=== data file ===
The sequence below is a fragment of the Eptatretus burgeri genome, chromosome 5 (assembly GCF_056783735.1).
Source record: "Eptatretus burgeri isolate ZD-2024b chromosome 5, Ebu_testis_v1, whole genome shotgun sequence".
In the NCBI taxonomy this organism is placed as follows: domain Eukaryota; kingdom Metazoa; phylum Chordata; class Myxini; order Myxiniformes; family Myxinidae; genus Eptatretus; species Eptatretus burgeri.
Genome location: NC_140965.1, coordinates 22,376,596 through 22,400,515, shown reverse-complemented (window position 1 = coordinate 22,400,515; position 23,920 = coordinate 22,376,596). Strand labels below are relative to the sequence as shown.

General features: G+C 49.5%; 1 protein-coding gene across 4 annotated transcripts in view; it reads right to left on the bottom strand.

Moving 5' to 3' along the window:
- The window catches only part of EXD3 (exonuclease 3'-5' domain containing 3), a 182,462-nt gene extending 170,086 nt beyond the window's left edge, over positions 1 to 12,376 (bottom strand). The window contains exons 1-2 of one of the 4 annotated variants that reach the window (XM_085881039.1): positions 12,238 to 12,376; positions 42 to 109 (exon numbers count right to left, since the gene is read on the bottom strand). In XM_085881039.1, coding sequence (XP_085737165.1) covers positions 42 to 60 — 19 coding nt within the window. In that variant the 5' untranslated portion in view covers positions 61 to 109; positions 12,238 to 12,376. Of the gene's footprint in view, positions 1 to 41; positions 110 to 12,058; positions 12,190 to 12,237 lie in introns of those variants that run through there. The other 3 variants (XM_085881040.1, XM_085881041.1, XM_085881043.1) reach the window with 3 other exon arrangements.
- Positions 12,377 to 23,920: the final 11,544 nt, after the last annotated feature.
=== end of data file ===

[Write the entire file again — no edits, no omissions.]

The sequence below is a fragment of the Eptatretus burgeri genome, chromosome 5 (assembly GCF_056783735.1).
Source record: "Eptatretus burgeri isolate ZD-2024b chromosome 5, Ebu_testis_v1, whole genome shotgun sequence".
In the NCBI taxonomy this organism is placed as follows: domain Eukaryota; kingdom Metazoa; phylum Chordata; class Myxini; order Myxiniformes; family Myxinidae; genus Eptatretus; species Eptatretus burgeri.
Genome location: NC_140965.1, coordinates 22,376,596 through 22,400,515, shown reverse-complemented (window position 1 = coordinate 22,400,515; position 23,920 = coordinate 22,376,596). Strand labels below are relative to the sequence as shown.

General features: G+C 49.5%; 1 protein-coding gene across 4 annotated transcripts in view; it reads right to left on the bottom strand.

Moving 5' to 3' along the window:
- The window catches only part of EXD3 (exonuclease 3'-5' domain containing 3), a 182,462-nt gene extending 170,086 nt beyond the window's left edge, over positions 1 to 12,376 (bottom strand). The window contains exons 1-2 of one of the 4 annotated variants that reach the window (XM_085881039.1): positions 12,238 to 12,376; positions 42 to 109 (exon numbers count right to left, since the gene is read on the bottom strand). In XM_085881039.1, coding sequence (XP_085737165.1) covers positions 42 to 60 — 19 coding nt within the window. In that variant the 5' untranslated portion in view covers positions 61 to 109; positions 12,238 to 12,376. Of the gene's footprint in view, positions 1 to 41; positions 110 to 12,058; positions 12,190 to 12,237 lie in introns of those variants that run through there. The other 3 variants (XM_085881040.1, XM_085881041.1, XM_085881043.1) reach the window with 3 other exon arrangements.
- Positions 12,377 to 23,920: the final 11,544 nt, after the last annotated feature.